Great Nonfiction Books for 7th Graders

This post may contain affiliate links.

Find the best nonfiction books for 7th graders (12-year-olds in 7th grade) with this book list of highly recommended nonfiction books for middle-grade young readers.

It’s essential that kids read a variety of genres, including nonfiction. This list will help!

nonfiction books for 7th graders 12 year olds

Nonfiction Books for 7th Graders

Never Caught, The Story of Ona Judge: Young Readers Edition written by Erica Armstrong Dunbar and Kathleen Van Cleve
This is a VERY well-written narrative nonfiction book. At age 10, Ona becomes Martha Washington’s personal slave. After 13 years of this thankless work with no pay, no days off, and no freedom, Ona learns that Martha plans to send Ona as a “gift” to Martha’s unkind granddaughter. Ona escapes north with the help of other freed slaves living in the city. Washington is so mad he wants to break his own law —the fugitive slave act— by capturing her without a trial and returning her to his wife. But that doesn’t happen, and even though Ona lives in poverty with many losses, she lives free.

Anne Frank’s Diary: The Graphic Adaptation adapted by Ari Folman, illustrated by David Polonsky
The diary bits and dialogue are well-balanced into a cohesive graphic novel story that feels seamless, well-written, and insightful. Anne’s personality really shines through as she sets the historical context and describes her daily life in hiding which isn’t always very exciting but does result in a romance with the boy her age who lives there, too.

Escape from Alcatraz: The Mystery of the Three Men Who Escaped From the Rock by Eric Braun
What an interesting nonfiction book for 12-year-olds! The author puts together the background and plans of each of the men who escaped from the inescapable prison of Alcatraz. Photographs throughout add realism to the historical events.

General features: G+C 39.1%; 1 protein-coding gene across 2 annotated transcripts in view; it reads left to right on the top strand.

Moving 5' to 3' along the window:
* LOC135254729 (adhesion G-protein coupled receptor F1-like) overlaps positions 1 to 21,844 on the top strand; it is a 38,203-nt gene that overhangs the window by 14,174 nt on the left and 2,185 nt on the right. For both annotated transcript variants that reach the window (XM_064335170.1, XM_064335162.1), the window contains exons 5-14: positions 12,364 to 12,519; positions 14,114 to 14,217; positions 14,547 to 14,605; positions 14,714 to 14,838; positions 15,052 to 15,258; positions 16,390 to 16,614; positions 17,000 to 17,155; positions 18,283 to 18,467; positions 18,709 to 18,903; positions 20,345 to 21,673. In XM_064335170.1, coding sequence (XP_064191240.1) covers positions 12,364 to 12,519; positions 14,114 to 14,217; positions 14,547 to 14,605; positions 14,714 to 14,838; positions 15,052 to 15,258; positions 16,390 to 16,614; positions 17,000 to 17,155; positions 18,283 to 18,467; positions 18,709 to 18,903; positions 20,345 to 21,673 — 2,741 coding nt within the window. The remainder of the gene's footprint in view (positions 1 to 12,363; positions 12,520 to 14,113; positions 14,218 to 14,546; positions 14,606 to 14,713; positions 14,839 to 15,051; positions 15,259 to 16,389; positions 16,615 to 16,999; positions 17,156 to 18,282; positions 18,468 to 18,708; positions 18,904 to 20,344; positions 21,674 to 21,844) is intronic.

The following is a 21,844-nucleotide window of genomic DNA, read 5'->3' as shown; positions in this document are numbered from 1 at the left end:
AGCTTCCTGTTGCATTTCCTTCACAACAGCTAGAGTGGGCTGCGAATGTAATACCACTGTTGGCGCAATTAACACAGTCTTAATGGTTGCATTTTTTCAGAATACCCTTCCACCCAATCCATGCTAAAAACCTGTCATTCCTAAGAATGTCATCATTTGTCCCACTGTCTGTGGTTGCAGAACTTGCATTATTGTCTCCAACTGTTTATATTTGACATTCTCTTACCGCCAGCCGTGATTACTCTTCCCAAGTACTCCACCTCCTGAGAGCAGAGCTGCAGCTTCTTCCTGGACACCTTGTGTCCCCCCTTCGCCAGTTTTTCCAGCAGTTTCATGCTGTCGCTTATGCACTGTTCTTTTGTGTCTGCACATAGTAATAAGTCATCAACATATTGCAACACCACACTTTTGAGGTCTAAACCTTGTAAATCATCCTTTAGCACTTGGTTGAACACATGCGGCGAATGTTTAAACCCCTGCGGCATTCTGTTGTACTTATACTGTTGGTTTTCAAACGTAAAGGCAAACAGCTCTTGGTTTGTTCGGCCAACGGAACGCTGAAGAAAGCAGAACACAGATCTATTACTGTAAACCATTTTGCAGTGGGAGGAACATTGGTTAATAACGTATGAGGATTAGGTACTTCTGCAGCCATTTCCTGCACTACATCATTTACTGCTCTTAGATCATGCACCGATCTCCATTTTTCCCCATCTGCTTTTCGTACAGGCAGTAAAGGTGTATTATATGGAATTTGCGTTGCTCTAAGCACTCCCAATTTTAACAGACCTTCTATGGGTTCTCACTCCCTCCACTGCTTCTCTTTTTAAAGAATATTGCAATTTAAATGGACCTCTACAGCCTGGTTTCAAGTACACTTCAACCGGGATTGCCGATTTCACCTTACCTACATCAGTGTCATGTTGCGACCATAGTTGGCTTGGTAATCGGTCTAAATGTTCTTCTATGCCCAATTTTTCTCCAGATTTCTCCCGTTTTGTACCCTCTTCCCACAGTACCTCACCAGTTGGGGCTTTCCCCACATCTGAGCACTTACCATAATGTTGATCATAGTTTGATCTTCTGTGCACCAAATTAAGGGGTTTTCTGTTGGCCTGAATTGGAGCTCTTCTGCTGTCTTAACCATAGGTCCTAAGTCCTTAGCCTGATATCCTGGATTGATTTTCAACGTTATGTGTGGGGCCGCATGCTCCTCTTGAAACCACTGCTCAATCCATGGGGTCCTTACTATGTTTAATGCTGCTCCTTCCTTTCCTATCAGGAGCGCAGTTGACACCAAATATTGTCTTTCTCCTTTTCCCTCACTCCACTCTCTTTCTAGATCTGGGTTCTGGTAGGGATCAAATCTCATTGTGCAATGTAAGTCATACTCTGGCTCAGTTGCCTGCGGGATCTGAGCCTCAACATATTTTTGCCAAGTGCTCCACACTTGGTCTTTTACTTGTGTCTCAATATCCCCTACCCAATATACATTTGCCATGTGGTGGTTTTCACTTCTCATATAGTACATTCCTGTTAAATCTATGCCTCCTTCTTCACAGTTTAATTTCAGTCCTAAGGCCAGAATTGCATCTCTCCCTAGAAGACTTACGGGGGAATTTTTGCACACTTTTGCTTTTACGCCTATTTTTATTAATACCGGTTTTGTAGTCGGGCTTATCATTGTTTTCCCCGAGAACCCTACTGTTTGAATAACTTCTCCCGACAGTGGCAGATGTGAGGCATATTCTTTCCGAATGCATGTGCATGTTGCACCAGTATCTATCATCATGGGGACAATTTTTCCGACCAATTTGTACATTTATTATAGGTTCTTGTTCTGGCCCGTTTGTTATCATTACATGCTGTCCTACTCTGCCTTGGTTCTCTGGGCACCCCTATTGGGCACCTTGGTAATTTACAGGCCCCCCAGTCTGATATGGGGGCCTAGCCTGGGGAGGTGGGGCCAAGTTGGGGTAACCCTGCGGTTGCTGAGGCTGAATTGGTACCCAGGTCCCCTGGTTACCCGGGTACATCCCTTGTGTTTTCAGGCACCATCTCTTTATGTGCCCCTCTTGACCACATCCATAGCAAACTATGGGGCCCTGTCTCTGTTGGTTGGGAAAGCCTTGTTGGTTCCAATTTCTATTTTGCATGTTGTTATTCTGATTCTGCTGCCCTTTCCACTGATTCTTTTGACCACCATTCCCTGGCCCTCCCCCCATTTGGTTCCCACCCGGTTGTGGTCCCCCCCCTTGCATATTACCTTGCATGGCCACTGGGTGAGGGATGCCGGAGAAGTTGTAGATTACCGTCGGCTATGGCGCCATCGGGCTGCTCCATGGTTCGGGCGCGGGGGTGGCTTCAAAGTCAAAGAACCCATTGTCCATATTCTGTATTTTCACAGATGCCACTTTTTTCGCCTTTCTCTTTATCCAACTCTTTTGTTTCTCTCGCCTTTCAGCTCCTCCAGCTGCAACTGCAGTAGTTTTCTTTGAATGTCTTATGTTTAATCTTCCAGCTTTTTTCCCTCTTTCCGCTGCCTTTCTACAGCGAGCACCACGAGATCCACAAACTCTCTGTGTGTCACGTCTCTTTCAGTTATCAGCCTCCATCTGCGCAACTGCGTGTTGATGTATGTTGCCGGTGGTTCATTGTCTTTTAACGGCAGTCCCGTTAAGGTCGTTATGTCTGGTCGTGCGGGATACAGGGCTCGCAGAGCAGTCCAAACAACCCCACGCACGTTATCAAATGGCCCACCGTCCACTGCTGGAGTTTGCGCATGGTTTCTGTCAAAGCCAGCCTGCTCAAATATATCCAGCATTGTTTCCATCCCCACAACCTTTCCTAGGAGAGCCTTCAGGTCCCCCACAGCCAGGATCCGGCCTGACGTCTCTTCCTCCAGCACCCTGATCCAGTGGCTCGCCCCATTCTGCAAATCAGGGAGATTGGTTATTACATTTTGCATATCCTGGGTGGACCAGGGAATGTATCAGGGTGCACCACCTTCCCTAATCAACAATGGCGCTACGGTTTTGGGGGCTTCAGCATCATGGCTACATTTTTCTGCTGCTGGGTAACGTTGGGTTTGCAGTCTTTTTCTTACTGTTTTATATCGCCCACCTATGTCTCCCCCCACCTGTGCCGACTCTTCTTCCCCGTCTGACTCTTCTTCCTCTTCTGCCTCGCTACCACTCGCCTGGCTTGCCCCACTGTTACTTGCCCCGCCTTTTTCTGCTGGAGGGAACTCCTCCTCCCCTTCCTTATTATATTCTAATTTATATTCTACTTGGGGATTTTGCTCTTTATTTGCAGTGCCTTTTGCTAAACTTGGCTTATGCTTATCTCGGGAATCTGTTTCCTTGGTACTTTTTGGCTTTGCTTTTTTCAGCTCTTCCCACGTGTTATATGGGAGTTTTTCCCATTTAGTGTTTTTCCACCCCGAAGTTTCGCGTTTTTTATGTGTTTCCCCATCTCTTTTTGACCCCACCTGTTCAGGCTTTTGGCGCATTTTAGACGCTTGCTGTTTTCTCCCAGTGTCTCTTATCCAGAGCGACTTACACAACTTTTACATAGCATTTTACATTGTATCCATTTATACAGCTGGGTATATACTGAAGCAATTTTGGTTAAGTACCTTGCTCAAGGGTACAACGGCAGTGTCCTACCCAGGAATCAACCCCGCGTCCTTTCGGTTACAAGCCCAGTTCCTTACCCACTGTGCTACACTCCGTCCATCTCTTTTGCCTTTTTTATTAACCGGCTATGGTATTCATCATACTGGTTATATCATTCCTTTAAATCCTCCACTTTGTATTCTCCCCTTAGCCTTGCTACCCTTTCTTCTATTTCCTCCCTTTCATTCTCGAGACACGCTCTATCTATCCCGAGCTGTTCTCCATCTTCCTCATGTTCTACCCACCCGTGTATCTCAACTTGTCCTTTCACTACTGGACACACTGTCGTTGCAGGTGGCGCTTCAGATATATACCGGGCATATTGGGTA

The Mona Lisa Vanishes: A Legendary Painter, a Shocking Heist, and the Birth of a Global Celebrity written by Nicholas Day, illustrated by Brett Helquist
You will love the incredible writing, the fun illustrations, the biographical information about the curious, brilliant, and distractable Leonardo Da Vinci, and the other art heists from the poorly guarded Louvre. Interestingly, the Mona Lisa wasn’t a well-known painting until this art heist in 1911. And the Louvre wasn’t well-attended until after this dramatic theft. The theft was dramatic because the thief simply walked out with the stolen painting tucked under his shirt. A highly recommended book!

The Making of America: Susan B. Anthony by Teri Kanefield
Susan B. Anthony worked tirelessly to advocate for women’s rights and the rights of African Americans. Anthony was raised as a Quaker and highly educated which was rare for girls at the time. She even went to seminary for a short time until her family’s financial situation changed her direction. Because of her, women can own property, vote, divorce abusers, have custody of their children, and are citizens because of the efforts of Susan B. Anthony and others. I hope this book becomes required reading for middle schoolers — both boys and girls. It’s also beneficial for kids to know how much one person can do to make a difference in the world.

Girl CEO Priceless Advice from Trailblazing Women by Ronnie Cohen and Katherine Ellison
The 40 fascinating female biographies in this book will inspire your girls and boys to see their dreams as possibilities. Because many of the CEO (chief executive officer) girls and women in this book are also entrepreneurs that came up with their own original ideas for a company. Each featured story contains illustrations, an important quote, and 3-4 pages about the woman which reflect the authors’ depth of research and personal interviews with the women.